Gender Identity

Is it a Boy or Girl?

As soon as a baby comes out of the womb, the doctor reassures the parents by saying “it is a healthy baby girl” or “it is a healthy baby boy.” From that moment on, the parents will rear the child according to the societal expectations of being either male or female based on the doctor’s sex assignment of the infant’s external genitals, though it is not always that simple. We will look at how a person’s gender identity, the sense of awareness that one is either male or female (Rathus, Nevid, & Fichner-Rathus, 2005), is effected by the complex interaction of biological and environmental influences; following this discussion, we will discuss the current arguments on sexual identity and how biopsychologists aim to resolve these issues. We will conclude with an analysis on the most influential factor, nature or nurture, in determining one’s gender identity.

Biological Influence on Gender Identity

From the time a sperm fertilizes an egg, the development of the zygote in the male or female direction depends on whether the sperm is carrying an ‘X’ or ‘Y’ sex chromosome. All female ova contain only an ‘X’ sex chromosome which requires the sperm to provide a ‘Y’ sex chromosome to begin developing the zygote as a male, or the sperm may provide an ‘X’ sex chromosome in which the zygote will develop as a female. Without the male sex hormones, all zygotes would develop into females; “the most important androgen, testosterone, spurs differentiation of the male (Wolffian) duct system” (Rathus, Nevid, & Fichner-Rathus, 2005, p. 173). All embryos have an undifferentiated duct system that can form into the male or female reproductive organs around the seventh week after conception, depending upon the level of male and female sex hormones that the embryo is exposed to.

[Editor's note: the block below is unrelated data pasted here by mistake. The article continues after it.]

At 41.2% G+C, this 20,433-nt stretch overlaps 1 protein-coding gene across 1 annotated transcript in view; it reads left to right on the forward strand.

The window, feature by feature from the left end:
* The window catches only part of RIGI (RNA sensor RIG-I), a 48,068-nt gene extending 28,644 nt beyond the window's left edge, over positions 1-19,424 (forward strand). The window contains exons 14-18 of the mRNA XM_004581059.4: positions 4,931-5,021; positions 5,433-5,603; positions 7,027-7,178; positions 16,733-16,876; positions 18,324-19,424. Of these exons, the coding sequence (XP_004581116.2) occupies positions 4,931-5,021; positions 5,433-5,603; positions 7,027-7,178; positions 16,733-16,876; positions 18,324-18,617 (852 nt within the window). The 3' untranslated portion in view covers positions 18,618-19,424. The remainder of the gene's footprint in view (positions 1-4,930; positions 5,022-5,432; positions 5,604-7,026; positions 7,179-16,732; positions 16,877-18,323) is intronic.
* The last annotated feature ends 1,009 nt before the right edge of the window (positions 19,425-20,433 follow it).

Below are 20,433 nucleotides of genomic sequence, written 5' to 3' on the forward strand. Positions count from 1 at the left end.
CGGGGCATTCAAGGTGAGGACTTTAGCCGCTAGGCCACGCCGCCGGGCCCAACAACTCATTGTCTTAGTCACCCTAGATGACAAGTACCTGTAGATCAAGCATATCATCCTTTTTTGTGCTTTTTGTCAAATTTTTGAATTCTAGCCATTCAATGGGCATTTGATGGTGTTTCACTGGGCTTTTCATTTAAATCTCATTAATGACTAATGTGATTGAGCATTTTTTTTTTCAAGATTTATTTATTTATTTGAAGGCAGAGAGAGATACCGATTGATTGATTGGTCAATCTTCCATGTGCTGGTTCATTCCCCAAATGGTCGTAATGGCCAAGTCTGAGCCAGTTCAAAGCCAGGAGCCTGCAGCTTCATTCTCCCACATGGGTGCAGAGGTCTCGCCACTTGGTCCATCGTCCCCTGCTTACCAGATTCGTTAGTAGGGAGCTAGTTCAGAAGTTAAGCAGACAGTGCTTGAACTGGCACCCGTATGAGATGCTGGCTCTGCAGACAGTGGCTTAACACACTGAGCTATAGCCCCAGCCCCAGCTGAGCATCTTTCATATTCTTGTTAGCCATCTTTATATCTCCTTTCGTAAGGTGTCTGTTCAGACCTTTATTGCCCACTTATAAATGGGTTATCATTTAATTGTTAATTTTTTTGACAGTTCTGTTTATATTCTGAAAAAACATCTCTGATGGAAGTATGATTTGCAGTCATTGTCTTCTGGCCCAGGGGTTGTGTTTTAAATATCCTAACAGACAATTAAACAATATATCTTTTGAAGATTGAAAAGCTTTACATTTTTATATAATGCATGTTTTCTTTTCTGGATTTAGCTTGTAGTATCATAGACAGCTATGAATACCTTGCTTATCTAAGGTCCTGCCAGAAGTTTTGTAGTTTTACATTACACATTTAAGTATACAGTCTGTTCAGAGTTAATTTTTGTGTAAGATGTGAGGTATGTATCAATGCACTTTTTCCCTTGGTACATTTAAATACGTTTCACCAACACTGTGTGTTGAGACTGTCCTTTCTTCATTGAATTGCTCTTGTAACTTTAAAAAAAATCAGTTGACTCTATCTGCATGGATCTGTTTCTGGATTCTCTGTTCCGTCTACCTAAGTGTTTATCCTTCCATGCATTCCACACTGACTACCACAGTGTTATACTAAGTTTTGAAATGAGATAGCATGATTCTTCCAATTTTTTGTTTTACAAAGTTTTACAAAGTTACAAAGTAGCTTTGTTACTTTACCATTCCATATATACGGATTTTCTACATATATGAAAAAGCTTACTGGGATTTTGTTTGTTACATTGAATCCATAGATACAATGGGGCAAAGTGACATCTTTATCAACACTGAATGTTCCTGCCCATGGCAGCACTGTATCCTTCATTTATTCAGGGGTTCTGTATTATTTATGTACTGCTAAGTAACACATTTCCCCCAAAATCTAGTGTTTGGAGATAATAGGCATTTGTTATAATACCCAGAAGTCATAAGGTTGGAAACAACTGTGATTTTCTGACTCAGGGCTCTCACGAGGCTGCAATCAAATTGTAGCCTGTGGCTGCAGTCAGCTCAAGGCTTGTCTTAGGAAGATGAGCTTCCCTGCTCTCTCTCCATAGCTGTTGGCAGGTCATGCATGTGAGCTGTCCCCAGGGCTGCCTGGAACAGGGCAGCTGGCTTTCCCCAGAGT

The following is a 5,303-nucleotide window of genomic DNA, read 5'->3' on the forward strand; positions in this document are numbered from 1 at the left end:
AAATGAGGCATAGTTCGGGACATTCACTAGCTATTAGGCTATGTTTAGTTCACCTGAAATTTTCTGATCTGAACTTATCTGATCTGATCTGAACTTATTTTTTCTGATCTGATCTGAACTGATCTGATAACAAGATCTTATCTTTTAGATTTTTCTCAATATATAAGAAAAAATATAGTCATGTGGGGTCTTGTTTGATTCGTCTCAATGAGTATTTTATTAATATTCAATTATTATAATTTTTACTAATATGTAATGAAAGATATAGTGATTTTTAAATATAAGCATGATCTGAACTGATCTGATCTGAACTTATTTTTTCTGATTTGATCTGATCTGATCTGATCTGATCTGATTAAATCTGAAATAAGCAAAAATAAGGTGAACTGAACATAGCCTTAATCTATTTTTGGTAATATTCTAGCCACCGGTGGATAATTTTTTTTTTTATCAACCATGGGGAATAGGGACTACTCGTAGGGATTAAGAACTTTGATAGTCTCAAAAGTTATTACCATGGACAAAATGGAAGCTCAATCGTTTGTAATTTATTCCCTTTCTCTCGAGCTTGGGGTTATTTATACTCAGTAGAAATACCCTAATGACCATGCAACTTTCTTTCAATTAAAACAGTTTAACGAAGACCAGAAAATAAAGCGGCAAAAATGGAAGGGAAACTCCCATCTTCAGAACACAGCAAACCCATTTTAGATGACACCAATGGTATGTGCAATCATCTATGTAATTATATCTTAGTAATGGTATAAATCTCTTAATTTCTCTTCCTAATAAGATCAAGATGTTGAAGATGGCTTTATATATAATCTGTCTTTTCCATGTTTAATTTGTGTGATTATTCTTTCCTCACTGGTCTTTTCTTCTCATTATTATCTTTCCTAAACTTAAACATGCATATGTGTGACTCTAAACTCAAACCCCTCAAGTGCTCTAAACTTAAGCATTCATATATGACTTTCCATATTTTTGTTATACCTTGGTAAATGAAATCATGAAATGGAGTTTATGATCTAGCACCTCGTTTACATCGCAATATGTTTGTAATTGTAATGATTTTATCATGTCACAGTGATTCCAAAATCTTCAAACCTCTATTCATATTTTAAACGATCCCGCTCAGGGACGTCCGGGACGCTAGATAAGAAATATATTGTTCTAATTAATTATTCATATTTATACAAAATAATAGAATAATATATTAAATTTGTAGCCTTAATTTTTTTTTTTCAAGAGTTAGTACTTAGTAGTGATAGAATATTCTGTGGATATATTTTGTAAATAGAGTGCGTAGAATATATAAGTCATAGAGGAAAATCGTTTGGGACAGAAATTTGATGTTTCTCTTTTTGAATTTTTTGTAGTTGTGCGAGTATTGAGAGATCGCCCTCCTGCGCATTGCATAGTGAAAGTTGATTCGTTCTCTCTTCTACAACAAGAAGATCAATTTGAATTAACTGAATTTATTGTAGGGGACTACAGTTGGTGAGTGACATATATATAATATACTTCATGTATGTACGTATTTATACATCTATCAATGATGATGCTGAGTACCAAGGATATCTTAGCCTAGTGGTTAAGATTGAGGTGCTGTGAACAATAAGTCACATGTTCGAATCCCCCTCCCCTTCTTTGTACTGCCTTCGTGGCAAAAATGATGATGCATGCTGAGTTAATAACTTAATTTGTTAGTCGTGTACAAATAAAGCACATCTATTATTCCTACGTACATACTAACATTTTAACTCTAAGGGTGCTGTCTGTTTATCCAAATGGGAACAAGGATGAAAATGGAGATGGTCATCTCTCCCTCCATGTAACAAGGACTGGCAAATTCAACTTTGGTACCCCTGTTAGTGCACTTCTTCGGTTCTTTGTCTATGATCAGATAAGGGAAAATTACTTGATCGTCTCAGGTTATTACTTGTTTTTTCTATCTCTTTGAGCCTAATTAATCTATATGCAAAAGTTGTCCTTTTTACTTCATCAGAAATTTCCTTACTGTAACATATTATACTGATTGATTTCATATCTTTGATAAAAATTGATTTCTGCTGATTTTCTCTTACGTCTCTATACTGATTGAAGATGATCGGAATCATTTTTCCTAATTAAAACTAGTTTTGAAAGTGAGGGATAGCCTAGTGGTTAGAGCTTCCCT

A sufficient amount of testosterone activates the release of the Müllerian Inhibiting Substance, “a testicular hormone secreted during the fetal stage [that] prevents the Müllerian ducts from developing into the female duct system” (Rathus, Nevid, & Fichner-Rathus, 2005, p. 174). Women also produce testosterone, but at levels that do not normally cause the fetus to develop as a male. The absence of a Y sex chromosome and the androgen production that comes with it cause the male Wolffian duct system to regress and allow the development of the female sexual organs. The reproductive organs of all embryos are initially female which is apparent in the female appearance of those rare individuals with only one X sex chromosome instead of XX (female) or XY (male) (Rathus, Nevid, & Fichner-Rathus, 2005). Sexual differentiation does not occur only in the reproductive organs; the hypothalamus in the brain acquires sensitivity to estrogen which regulates the menstrual cycle in females and testosterone causes insensitivity to estrogen in males (Rathus, Nevid, & Fichner-Rathus, 2005).